Biden is eyeing renewable energy. So are hackers

Source: By Christian Vasquez, E&E News reporter • Posted: Tuesday, December 22, 2020

President-elect Joe Biden’s rush to renewable energy may open up a host of cybersecurity dangers if more isn’t done to secure the technology from hackers.

Fast-evolving solar and wind technologies pose new risks to power grid security, especially as smaller renewable energy companies often lack resources to fight against hackers, experts warn. And a recently discovered hacking campaign targeting federal agencies and potentially hundreds of energy companies only underscores the scale of the challenge (Energywire, Dec. 18).

Biden’s push to zero out electricity-sector carbon emissions by 2035 could force the administration to contend with a rising cybersecurity threat from nation-states and criminal hackers while protecting new technologies in the grid that are heavily reliant on internet-connected devices. While hacking clean energy networks poses little risk of a blackout now, that could change as thousands of megawatts of new wind, solar and battery storage resources link up to the grid.

Experts say that the challenges of protecting grid-edge technologies from hackers are increased by the distributed nature of renewables, lax or nonexistent cybersecurity standards, and an industry that may be more focused on building first and leaving cybersecurity as an afterthought.

“The cybersecurity conversation in the renewable energy engineering and construction business is almost nonexistent today,” Jim Guinn, global managing director for cybersecurity in energy, chemicals, utilities and mining at Accenture, said in a recent interview.

The lack of attention isn’t limited to new or smaller companies, Guinn said: Established energy giants pivoting to renewables seem to be repeating past mistakes of adding cybersecurity as an afterthought — even as they make strides in cybersecurity in other areas.

“Wind or solar, we’re not seeing clients engaged in the conversation, we’re having to take the conversation to them,” Guinn said.

The more renewable resources enter the playing field, the greater the concern of impacts on grid reliability, experts say. But clean energy’s rapid rise — wind energy alone has risen from 2.3% of the U.S. electricity mix a decade ago to around 7% today, according to the U.S. Energy Information Administration — could also present an opportunity to embed a security-by-design framework, where defensive measures are built in alongside the technologies.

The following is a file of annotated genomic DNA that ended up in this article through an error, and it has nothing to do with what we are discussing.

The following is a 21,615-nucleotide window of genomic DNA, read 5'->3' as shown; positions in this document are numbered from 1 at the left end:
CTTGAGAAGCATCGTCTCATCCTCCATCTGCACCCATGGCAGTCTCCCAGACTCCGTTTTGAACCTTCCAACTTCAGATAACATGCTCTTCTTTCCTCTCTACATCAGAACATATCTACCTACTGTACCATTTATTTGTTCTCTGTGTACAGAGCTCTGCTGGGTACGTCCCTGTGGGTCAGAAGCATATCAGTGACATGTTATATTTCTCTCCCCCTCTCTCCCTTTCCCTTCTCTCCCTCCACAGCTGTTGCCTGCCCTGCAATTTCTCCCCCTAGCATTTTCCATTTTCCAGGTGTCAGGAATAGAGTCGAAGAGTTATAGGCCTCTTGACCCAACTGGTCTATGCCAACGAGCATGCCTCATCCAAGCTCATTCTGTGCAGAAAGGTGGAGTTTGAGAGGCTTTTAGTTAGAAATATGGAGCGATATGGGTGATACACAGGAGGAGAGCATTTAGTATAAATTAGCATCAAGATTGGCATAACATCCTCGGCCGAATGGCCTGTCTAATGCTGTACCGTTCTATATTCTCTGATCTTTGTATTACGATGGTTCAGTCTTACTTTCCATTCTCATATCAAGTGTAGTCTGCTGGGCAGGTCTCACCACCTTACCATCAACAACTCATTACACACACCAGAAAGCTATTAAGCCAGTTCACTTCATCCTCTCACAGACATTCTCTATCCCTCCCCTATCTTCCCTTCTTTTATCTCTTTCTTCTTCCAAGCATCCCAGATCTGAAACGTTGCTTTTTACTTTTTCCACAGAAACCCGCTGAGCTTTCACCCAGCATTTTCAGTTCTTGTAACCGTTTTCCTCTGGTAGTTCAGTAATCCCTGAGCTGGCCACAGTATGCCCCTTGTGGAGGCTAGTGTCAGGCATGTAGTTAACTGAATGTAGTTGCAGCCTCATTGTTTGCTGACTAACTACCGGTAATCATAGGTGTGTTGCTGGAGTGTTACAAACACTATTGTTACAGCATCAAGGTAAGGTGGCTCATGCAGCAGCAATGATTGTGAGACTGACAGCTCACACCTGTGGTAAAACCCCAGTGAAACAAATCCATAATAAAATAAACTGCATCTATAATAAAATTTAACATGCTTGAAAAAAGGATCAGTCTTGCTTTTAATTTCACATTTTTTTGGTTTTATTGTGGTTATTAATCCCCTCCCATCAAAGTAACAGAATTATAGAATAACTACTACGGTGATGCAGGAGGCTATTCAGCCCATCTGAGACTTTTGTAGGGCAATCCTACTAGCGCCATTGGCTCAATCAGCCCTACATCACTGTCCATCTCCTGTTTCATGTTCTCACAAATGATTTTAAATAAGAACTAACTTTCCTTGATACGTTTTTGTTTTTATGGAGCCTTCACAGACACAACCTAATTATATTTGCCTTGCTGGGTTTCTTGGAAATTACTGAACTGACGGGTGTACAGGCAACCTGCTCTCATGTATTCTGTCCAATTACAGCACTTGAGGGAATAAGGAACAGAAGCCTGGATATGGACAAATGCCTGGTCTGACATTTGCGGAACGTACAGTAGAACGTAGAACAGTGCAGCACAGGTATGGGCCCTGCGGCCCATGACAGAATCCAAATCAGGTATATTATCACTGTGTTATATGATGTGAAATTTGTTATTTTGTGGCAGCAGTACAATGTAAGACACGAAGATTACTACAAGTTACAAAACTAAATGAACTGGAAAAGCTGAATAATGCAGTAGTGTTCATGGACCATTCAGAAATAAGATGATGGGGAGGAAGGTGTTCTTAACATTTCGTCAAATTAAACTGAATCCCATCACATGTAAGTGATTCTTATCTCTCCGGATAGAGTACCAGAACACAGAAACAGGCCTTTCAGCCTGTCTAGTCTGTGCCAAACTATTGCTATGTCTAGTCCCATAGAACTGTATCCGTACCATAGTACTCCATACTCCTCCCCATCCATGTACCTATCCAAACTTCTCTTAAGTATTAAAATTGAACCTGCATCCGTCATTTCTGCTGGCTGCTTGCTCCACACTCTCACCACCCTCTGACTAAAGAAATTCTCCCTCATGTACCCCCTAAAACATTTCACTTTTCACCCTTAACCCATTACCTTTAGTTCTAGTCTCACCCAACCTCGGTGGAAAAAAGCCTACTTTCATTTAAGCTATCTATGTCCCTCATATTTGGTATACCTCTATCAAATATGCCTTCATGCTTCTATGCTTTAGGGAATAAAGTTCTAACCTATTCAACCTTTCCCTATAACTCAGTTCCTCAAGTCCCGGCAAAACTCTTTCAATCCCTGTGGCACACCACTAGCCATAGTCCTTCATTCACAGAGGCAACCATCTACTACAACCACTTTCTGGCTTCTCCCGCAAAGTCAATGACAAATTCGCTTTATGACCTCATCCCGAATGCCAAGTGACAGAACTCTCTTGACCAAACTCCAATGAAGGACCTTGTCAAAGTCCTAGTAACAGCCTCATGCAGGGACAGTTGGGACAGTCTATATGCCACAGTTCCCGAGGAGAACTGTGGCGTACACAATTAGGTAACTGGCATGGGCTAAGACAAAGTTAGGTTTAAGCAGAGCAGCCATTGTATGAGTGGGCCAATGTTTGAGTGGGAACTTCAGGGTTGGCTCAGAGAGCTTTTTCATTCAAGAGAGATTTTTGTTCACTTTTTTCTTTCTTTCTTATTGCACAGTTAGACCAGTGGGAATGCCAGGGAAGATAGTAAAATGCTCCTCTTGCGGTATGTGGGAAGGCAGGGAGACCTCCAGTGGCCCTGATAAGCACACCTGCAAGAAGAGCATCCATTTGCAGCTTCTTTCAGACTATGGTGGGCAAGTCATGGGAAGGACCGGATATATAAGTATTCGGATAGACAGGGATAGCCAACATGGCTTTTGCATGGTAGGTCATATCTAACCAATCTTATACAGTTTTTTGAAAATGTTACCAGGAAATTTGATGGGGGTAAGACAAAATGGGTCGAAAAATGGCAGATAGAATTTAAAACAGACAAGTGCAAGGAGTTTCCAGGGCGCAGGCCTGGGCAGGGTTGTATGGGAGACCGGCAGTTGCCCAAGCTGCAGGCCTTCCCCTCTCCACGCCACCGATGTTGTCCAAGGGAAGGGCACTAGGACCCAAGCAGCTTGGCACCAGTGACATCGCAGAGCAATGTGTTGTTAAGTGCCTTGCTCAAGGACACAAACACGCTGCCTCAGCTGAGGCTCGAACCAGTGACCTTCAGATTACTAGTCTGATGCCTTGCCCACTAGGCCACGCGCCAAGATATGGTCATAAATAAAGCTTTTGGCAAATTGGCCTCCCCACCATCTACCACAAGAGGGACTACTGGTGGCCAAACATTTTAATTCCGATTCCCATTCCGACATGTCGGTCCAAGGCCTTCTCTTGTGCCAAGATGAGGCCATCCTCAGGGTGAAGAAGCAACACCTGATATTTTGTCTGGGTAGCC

That would take buy-in from device manufacturers all the way up to Biden, who could shape cybersecurity priorities at agencies including the standards-setting National Institute of Standards and Technology and the Energy Department.

Researchers at DOE’s National Renewable Energy Laboratory are already exploring security fixes in hardware and software associated with technologies like electric vehicles, battery storage and energy-efficient buildings that interface directly with the wider power grid, as well as wind and solar generators.

“Envisioning that each device and sensor creates a tripwire to detect or stop malicious actors allows for renewables to have hundreds of ways to detect and stop malicious intents,” said Jonathan White, director of NREL’s cybersecurity program office.

The renewable electricity sector has already seen its fair share of cyberattacks. In March 2019, a Utah renewable energy developer was hit with a “denial of service” attack that temporarily left grid operators blind to solar power sites (Energywire, Oct. 31, 2019). While the incident didn’t cause any blackouts, it was the first publicly known disruptive cyberattack to occur anywhere on the U.S. power grid.

More recently, a ransomware attack in February hit an unnamed renewable energy facility in Sterling County, Texas, according to DOE records. While the attack also didn’t disrupt the grid, it showcased that the ransomware threats that have crippled U.S. hospital and school networks this year will continue to plague critical infrastructure in years to come.

And experts are continuing to assess the fallout from the far-reaching breach of information technology service provider SolarWinds, which counts most Fortune 500 companies as well as global renewable energy developers and manufacturers in its customer base. Companies or agencies that downloaded a hacked version of a SolarWinds software update — one that’s circulated since at least March — could be vulnerable.

Speeding past defenses

As with any new technology, espionage remains a key concern for clean energy developers. The renewable space is a prime target for other nations hoping to steal U.S. intellectual property, experts say. In an October analysis, the Department of Homeland Security warned that hostile nations like China and Russia continue to target the U.S. energy sector. The threat posed by China, given its background in industrial espionage, is especially concerning, said DHS.

“China already poses a high cyber espionage threat to the Homeland and Beijing’s cyber-attack capabilities will grow,” the agency concluded in its Homeland Threat Assessment. “Chinese cyber actors almost certainly will continue to engage in wide-ranging cyber espionage to steal intellectual property and personally identifiable information (PII) from U.S. businesses and government agencies to bolster their civil-military industrial development, gain an economic advantage, and support intelligence operations.”